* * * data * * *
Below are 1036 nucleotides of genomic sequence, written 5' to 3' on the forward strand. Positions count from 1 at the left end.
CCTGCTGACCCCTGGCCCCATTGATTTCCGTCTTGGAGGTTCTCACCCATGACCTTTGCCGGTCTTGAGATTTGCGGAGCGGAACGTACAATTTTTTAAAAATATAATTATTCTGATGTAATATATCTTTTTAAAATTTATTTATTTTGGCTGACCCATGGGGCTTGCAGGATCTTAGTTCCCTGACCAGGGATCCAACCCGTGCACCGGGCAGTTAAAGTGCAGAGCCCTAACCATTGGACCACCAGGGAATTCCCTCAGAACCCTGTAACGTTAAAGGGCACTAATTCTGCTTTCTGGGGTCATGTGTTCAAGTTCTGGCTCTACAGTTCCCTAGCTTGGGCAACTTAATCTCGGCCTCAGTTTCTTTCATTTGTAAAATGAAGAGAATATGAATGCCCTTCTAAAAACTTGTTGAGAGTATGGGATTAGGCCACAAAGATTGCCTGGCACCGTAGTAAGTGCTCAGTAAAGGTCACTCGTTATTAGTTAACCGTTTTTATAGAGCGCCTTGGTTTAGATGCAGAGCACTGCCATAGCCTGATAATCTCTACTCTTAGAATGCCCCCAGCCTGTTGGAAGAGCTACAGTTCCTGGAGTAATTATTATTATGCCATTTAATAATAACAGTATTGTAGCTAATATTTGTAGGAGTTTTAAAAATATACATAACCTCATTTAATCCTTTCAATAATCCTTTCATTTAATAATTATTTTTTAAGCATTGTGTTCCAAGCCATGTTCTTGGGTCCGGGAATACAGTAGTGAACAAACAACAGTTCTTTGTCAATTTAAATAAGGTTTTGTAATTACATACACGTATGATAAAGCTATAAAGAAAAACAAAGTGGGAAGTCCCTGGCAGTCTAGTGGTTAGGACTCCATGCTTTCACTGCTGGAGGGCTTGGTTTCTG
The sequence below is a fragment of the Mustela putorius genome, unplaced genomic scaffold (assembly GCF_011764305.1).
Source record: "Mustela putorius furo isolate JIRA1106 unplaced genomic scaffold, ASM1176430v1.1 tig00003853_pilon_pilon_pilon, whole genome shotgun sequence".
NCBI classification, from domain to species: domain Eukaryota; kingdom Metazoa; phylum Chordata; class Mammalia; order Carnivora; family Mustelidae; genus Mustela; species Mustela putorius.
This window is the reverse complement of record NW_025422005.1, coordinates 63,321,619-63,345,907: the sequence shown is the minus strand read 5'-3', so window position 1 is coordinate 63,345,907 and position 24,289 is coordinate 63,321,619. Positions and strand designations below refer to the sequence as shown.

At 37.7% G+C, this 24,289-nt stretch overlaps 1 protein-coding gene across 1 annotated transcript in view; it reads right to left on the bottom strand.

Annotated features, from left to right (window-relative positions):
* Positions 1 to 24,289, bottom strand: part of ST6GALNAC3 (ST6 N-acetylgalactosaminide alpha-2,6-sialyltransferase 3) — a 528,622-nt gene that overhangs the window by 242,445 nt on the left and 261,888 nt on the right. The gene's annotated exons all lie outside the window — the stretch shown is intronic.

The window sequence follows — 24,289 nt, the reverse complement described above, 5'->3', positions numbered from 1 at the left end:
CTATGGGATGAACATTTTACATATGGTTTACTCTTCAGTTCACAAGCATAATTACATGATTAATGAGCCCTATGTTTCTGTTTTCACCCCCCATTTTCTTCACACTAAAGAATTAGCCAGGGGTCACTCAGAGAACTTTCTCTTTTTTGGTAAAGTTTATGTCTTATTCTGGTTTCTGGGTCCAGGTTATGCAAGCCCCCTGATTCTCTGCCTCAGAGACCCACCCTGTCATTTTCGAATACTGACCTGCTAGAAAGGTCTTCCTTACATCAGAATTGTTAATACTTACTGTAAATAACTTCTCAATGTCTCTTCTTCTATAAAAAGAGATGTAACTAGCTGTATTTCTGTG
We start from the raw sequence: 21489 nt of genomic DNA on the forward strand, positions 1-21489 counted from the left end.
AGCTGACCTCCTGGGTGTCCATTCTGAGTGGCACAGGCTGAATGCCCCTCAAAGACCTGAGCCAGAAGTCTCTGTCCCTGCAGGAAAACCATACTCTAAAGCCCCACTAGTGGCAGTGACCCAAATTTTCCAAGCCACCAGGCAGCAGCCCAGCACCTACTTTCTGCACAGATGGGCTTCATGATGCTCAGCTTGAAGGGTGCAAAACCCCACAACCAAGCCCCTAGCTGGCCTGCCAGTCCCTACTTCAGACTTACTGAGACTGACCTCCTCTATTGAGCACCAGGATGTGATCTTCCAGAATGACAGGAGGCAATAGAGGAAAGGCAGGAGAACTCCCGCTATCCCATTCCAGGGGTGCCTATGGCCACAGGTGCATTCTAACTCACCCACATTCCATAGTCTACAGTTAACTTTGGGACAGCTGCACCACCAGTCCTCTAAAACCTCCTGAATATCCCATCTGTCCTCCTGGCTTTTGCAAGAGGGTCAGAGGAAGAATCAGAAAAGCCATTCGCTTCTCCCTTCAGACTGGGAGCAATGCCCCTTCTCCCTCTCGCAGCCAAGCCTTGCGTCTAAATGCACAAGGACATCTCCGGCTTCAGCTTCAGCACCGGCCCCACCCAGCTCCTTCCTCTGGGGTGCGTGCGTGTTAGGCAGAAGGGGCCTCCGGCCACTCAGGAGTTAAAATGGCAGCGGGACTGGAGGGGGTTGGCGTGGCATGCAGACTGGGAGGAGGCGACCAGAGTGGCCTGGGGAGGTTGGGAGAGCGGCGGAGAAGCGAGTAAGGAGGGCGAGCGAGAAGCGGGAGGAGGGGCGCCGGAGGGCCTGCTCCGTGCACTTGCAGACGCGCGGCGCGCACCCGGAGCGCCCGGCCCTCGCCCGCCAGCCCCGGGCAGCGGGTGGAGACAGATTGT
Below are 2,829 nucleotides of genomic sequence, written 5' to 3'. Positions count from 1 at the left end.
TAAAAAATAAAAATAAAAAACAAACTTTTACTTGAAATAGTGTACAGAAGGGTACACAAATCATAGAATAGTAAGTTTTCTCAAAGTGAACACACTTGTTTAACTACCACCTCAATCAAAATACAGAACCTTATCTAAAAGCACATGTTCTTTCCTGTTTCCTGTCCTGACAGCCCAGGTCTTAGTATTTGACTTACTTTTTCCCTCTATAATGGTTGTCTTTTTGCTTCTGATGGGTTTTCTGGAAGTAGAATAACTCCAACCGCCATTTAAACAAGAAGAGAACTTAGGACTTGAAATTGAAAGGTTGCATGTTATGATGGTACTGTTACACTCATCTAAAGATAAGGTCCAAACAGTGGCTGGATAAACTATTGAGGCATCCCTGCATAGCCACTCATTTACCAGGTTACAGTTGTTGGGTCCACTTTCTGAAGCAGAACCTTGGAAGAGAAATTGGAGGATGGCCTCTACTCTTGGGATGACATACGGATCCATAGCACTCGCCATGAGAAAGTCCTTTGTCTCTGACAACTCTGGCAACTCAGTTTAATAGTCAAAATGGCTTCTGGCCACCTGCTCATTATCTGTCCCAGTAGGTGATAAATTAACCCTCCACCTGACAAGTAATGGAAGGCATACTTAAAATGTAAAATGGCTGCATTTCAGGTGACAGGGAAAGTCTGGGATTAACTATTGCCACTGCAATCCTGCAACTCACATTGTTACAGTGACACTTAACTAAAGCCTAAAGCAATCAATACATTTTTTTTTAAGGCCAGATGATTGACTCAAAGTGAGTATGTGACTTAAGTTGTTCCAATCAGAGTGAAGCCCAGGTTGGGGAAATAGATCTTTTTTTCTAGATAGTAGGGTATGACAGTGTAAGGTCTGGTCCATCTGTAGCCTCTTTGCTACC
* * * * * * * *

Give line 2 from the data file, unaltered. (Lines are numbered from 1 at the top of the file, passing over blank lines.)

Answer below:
CCTGCTGACCCCTGGCCCCATTGATTTCCGTCTTGGAGGTTCTCACCCATGACCTTTGCCGGTCTTGAGATTTGCGGAGCGGAACGTACAATTTTTTAAAAATATAATTATTCTGATGTAATATATCTTTTTAAAATTTATTTATTTTGGCTGACCCATGGGGCTTGCAGGATCTTAGTTCCCTGACCAGGGATCCAACCCGTGCACCGGGCAGTTAAAGTGCAGAGCCCTAACCATTGGACCACCAGGGAATTCCCTCAGAACCCTGTAACGTTAAAGGGCACTAATTCTGCTTTCTGGGGTCATGTGTTCAAGTTCTGGCTCTACAGTTCCCTAGCTTGGGCAACTTAATCTCGGCCTCAGTTTCTTTCATTTGTAAAATGAAGAGAATATGAATGCCCTTCTAAAAACTTGTTGAGAGTATGGGATTAGGCCACAAAGATTGCCTGGCACCGTAGTAAGTGCTCAGTAAAGGTCACTCGTTATTAGTTAACCGTTTTTATAGAGCGCCTTGGTTTAGATGCAGAGCACTGCCATAGCCTGATAATCTCTACTCTTAGAATGCCCCCAGCCTGTTGGAAGAGCTACAGTTCCTGGAGTAATTATTATTATGCCATTTAATAATAACAGTATTGTAGCTAATATTTGTAGGAGTTTTAAAAATATACATAACCTCATTTAATCCTTTCAATAATCCTTTCATTTAATAATTATTTTTTAAGCATTGTGTTCCAAGCCATGTTCTTGGGTCCGGGAATACAGTAGTGAACAAACAACAGTTCTTTGTCAATTTAAATAAGGTTTTGTAATTACATACACGTATGATAAAGCTATAAAGAAAAACAAAGTGGGAAGTCCCTGGCAGTCTAGTGGTTAGGACTCCATGCTTTCACTGCTGGAGGGCTTGGTTTCTG